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Facilitators and barriers to the delivery of palliative care to children with life-limiting and life-threatening conditions: a qualitative study of the experiences and perceptions of healthcare professionals
  1. Sarah Mitchell1,2,
  2. Anne-Marie Slowther2,
  3. Jane Coad3,
  4. Sophie Bertaud4,
  5. Jeremy Dale2
  1. 1Oncology and Metabolism, The University of Sheffield, Sheffield, UK
  2. 2Warwick Medical School, University of Warwick, Coventry, UK
  3. 3University of Nottingham School of Health Sciences, Nottingham, UK
  4. 4The Louis Dundas Centre for Children's Palliative Care, Great Ormond Street Hospital for Children, London, UK
  1. Correspondence to Dr Sarah Mitchell, Oncology and Metabolism, The University of Sheffield, Sheffield, UK; s.j.mitchell{at}sheffield.ac.uk

Abstract

Objective To understand healthcare system facilitators and barriers to the delivery of palliative care for children with life-limiting and life-threatening conditions and their family members.

Design Focus groups with children’s palliative care professionals. Data were analysed using thematic analysis.

Setting Four regions of England (West Midlands, South West, Yorkshire and Humber, and London) from December 2017 to June 2018.

Participants Healthcare professionals (doctors, nurses and allied healthcare professionals) working in children’s palliative care services.

Findings A total of 71 healthcare professionals participated in the focus groups. Three overarching themes were identified which influenced whether and when children were referred to and started to receive palliative care: (1) the unspoken background of clinical uncertainty which often delayed palliative care; (2) the cultural ‘collusion of immortality’, where conversations about the possibility of dying can be avoided or deferred; and (3) the role of paediatric palliative care teams in ‘illuminating the blind spot’ of palliative care as well as providing hands-on care.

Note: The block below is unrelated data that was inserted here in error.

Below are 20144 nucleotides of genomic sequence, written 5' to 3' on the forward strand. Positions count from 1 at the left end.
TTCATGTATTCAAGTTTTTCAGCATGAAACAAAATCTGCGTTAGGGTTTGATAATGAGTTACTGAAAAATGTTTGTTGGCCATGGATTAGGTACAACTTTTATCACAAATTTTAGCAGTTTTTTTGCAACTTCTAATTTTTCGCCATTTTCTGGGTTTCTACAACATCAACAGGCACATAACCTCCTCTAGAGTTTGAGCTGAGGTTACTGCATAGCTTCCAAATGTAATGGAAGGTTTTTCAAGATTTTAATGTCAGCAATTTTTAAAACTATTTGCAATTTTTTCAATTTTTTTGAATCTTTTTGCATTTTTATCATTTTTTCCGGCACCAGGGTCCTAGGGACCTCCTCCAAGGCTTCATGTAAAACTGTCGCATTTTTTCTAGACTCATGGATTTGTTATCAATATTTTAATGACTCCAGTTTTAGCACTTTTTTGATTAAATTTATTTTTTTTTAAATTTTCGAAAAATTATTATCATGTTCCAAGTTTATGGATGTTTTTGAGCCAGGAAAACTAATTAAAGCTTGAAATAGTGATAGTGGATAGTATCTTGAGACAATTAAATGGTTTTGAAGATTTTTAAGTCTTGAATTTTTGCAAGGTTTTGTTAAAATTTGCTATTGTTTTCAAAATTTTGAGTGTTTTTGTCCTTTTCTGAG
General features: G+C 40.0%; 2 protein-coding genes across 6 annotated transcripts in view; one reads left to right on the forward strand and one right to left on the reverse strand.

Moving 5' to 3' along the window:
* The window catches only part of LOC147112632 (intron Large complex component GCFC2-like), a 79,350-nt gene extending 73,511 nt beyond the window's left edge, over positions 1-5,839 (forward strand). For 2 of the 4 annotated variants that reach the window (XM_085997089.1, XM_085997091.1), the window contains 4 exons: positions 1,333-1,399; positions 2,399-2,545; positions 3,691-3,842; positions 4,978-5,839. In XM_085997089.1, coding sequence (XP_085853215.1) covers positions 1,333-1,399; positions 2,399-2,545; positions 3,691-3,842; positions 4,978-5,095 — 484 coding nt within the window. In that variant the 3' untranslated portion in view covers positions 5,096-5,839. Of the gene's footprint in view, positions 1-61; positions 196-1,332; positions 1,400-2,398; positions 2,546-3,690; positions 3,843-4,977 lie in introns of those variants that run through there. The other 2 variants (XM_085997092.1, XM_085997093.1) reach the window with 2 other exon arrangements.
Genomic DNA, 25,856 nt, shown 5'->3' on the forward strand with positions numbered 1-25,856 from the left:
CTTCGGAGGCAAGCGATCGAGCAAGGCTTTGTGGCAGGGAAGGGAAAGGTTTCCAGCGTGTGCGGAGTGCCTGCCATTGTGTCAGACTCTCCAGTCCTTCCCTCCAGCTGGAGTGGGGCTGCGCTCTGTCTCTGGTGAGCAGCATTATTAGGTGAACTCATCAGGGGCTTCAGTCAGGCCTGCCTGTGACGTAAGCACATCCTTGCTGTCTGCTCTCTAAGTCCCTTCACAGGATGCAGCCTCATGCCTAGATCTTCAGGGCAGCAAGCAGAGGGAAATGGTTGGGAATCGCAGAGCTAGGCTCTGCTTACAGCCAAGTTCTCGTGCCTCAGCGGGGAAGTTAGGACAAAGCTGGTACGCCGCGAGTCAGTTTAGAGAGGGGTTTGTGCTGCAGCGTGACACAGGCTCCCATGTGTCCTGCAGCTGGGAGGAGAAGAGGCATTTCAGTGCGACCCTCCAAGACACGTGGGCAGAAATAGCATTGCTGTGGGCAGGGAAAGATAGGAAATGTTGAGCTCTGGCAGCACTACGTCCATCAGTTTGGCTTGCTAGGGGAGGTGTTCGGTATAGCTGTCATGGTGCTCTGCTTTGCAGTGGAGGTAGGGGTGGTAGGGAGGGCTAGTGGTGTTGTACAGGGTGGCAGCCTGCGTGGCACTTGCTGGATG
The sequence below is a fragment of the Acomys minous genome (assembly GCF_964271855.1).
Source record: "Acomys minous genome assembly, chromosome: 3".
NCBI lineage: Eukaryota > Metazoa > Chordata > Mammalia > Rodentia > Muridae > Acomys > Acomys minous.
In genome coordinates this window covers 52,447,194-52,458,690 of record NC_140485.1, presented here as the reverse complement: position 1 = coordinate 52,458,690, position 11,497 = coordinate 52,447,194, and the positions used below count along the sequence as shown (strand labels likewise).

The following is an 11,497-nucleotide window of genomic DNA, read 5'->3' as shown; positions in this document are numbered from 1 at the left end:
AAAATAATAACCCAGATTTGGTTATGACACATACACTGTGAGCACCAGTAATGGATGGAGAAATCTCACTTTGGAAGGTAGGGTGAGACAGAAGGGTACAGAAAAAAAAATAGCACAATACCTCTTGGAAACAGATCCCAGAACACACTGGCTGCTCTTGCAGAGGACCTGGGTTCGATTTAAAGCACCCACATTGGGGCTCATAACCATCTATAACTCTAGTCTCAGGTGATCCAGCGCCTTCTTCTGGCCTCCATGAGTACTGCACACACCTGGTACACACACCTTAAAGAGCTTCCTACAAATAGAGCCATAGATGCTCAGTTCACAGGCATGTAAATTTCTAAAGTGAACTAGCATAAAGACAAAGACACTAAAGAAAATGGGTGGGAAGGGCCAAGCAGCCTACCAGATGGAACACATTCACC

Conclusions Palliative care is a holistic approach to care that focuses on quality of life for people living with life-limiting and life-threatening conditions that can be delivered alongside active treatment. There is a need to prioritise and integrate this into healthcare services for children more effectively if improvements in care are to be realised. While more specialist paediatric palliative care services are needed, the unspoken background of clinical uncertainty needs to be addressed together with the collusion of immortality within healthcare culture and organisations.

  • health services research
  • palliative care
  • qualitative research

Data availability statement

Data are available upon reasonable request to the corresponding author.

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Data availability statement

Data are available upon reasonable request to the corresponding author.

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Footnotes

  • Twitter @MacGPSarah

  • Contributors SM, JD, A-MS and JC designed the study. SM conducted the interviews and data analysis, with regular supervision from JD, A-MS and JC. SM drafted the article. JD, A-MS, SB and JC revised the article critically for clarity and intellectual content.

  • Funding This study was funded by a National Institute for Health Research Doctoral Research Fellowship (DRF-2014-07-065). SM is funded by a Yorkshire Cancer Research Connects Senior Research Fellowship.

  • Disclaimer This article presents independent research funded in part by the National Institute for Health Research (NIHR). The views expressed are those of the authors and not necessarily those of the NHS, the NIHR or the Department of Health.

  • Competing interests None declared.

  • Provenance and peer review Not commissioned; externally peer reviewed.

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